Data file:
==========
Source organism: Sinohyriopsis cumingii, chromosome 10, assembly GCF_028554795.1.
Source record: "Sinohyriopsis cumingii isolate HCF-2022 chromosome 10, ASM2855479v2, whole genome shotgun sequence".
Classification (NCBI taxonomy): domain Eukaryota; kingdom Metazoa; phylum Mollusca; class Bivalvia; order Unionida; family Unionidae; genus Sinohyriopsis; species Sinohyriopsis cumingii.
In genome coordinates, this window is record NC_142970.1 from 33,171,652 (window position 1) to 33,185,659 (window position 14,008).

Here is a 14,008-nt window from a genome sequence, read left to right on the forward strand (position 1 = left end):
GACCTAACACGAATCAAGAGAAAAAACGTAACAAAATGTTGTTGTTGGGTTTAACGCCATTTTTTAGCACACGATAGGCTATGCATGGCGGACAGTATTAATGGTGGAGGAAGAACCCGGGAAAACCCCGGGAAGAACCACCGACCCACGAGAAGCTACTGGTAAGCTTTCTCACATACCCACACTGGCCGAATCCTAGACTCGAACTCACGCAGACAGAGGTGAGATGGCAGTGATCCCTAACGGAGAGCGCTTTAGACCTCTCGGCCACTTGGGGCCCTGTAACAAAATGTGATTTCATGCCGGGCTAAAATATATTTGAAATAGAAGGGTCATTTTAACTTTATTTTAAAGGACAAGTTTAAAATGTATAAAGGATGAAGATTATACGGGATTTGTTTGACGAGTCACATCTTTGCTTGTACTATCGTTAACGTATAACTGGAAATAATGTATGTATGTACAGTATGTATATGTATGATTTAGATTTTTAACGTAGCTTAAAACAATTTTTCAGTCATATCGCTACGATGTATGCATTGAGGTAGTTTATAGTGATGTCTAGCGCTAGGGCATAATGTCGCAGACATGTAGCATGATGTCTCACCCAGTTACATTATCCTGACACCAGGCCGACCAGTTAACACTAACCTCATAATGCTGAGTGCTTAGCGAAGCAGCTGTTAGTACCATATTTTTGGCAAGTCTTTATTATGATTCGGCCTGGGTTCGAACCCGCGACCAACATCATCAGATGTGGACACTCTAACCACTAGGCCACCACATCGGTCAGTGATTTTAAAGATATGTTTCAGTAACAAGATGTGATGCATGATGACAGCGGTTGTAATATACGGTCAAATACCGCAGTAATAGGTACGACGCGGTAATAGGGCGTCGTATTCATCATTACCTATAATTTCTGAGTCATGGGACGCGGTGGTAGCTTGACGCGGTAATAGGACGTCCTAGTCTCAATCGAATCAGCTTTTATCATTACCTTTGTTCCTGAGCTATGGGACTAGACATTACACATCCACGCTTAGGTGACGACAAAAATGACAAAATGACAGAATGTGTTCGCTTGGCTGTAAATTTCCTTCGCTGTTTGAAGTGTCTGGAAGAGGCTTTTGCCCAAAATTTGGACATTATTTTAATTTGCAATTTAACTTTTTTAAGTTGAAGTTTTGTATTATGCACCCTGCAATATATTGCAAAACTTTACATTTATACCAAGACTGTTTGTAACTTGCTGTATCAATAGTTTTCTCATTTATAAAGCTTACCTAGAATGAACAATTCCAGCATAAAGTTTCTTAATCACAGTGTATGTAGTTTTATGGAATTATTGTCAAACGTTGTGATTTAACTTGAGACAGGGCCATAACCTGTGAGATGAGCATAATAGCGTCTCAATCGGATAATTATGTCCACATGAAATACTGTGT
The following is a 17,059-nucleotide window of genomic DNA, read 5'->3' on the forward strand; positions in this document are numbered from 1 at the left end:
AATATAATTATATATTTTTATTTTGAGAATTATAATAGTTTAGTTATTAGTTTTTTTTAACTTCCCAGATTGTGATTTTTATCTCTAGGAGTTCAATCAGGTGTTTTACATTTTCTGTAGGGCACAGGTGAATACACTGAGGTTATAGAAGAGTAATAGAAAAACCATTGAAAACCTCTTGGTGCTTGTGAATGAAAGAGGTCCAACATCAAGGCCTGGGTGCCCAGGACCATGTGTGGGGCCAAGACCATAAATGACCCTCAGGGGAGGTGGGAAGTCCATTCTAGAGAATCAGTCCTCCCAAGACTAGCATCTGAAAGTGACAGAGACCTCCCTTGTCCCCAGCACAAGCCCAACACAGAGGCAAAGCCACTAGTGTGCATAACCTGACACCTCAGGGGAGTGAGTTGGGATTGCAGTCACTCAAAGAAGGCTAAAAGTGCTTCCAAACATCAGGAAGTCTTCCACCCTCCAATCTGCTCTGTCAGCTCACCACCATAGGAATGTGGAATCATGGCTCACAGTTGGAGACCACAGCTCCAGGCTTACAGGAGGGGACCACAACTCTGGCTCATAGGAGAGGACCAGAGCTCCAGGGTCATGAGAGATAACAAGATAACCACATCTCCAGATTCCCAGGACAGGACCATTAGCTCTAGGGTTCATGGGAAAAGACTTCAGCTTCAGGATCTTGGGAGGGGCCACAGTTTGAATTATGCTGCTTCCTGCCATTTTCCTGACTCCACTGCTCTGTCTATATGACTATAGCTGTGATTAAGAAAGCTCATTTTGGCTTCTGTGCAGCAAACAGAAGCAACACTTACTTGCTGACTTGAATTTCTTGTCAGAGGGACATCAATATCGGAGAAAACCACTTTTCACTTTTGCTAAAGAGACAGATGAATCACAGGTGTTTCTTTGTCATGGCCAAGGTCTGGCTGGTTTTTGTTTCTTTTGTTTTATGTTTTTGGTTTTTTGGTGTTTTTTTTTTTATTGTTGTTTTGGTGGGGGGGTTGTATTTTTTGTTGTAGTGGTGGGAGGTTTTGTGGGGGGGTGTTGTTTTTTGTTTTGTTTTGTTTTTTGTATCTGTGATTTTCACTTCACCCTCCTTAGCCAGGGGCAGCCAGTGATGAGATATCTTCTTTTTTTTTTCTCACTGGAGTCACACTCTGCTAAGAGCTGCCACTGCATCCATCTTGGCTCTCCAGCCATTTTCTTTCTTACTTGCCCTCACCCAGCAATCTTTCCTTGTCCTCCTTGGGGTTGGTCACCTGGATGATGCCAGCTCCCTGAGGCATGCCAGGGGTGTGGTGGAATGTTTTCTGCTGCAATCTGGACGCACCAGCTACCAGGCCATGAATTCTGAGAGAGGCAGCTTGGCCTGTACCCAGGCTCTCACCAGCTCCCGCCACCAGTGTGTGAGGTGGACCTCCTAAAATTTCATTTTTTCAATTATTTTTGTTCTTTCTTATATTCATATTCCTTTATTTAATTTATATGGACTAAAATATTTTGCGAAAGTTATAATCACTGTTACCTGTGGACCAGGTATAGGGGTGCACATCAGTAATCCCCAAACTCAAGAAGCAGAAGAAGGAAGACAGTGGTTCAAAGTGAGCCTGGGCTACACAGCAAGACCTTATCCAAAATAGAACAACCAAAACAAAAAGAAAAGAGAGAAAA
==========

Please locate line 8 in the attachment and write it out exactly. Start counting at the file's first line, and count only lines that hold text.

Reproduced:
AATATAATTATATATTTTTATTTTGAGAATTATAATAGTTTAGTTATTAGTTTTTTTTAACTTCCCAGATTGTGATTTTTATCTCTAGGAGTTCAATCAGGTGTTTTACATTTTCTGTAGGGCACAGGTGAATACACTGAGGTTATAGAAGAGTAATAGAAAAACCATTGAAAACCTCTTGGTGCTTGTGAATGAAAGAGGTCCAACATCAAGGCCTGGGTGCCCAGGACCATGTGTGGGGCCAAGACCATAAATGACCCTCAGGGGAGGTGGGAAGTCCATTCTAGAGAATCAGTCCTCCCAAGACTAGCATCTGAAAGTGACAGAGACCTCCCTTGTCCCCAGCACAAGCCCAACACAGAGGCAAAGCCACTAGTGTGCATAACCTGACACCTCAGGGGAGTGAGTTGGGATTGCAGTCACTCAAAGAAGGCTAAAAGTGCTTCCAAACATCAGGAAGTCTTCCACCCTCCAATCTGCTCTGTCAGCTCACCACCATAGGAATGTGGAATCATGGCTCACAGTTGGAGACCACAGCTCCAGGCTTACAGGAGGGGACCACAACTCTGGCTCATAGGAGAGGACCAGAGCTCCAGGGTCATGAGAGATAACAAGATAACCACATCTCCAGATTCCCAGGACAGGACCATTAGCTCTAGGGTTCATGGGAAAAGACTTCAGCTTCAGGATCTTGGGAGGGGCCACAGTTTGAATTATGCTGCTTCCTGCCATTTTCCTGACTCCACTGCTCTGTCTATATGACTATAGCTGTGATTAAGAAAGCTCATTTTGGCTTCTGTGCAGCAAACAGAAGCAACACTTACTTGCTGACTTGAATTTCTTGTCAGAGGGACATCAATATCGGAGAAAACCACTTTTCACTTTTGCTAAAGAGACAGATGAATCACAGGTGTTTCTTTGTCATGGCCAAGGTCTGGCTGGTTTTTGTTTCTTTTGTTTTATGTTTTTGGTTTTTTGGTGTTTTTTTTTTTATTGTTGTTTTGGTGGGGGGGTTGTATTTTTTGTTGTAGTGGTGGGAGGTTTTGTGGGGGGGTGTTGTTTTTTGTTTTGTTTTGTTTTTTGTATCTGTGATTTTCACTTCACCCTCCTTAGCCAGGGGCAGCCAGTGATGAGATATCTTCTTTTTTTTTTCTCACTGGAGTCACACTCTGCTAAGAGCTGCCACTGCATCCATCTTGGCTCTCCAGCCATTTTCTTTCTTACTTGCCCTCACCCAGCAATCTTTCCTTGTCCTCCTTGGGGTTGGTCACCTGGATGATGCCAGCTCCCTGAGGCATGCCAGGGGTGTGGTGGAATGTTTTCTGCTGCAATCTGGACGCACCAGCTACCAGGCCATGAATTCTGAGAGAGGCAGCTTGGCCTGTACCCAGGCTCTCACCAGCTCCCGCCACCAGTGTGTGAGGTGGACCTCCTAAAATTTCATTTTTTCAATTATTTTTGTTCTTTCTTATATTCATATTCCTTTATTTAATTTATATGGACTAAAATATTTTGCGAAAGTTATAATCACTGTTACCTGTGGACCAGGTATAGGGGTGCACATCAGTAATCCCCAAACTCAAGAAGCAGAAGAAGGAAGACAGTGGTTCAAAGTGAGCCTGGGCTACACAGCAAGACCTTATCCAAAATAGAACAACCAAAACAAAAAGAAAAGAGAGAAAA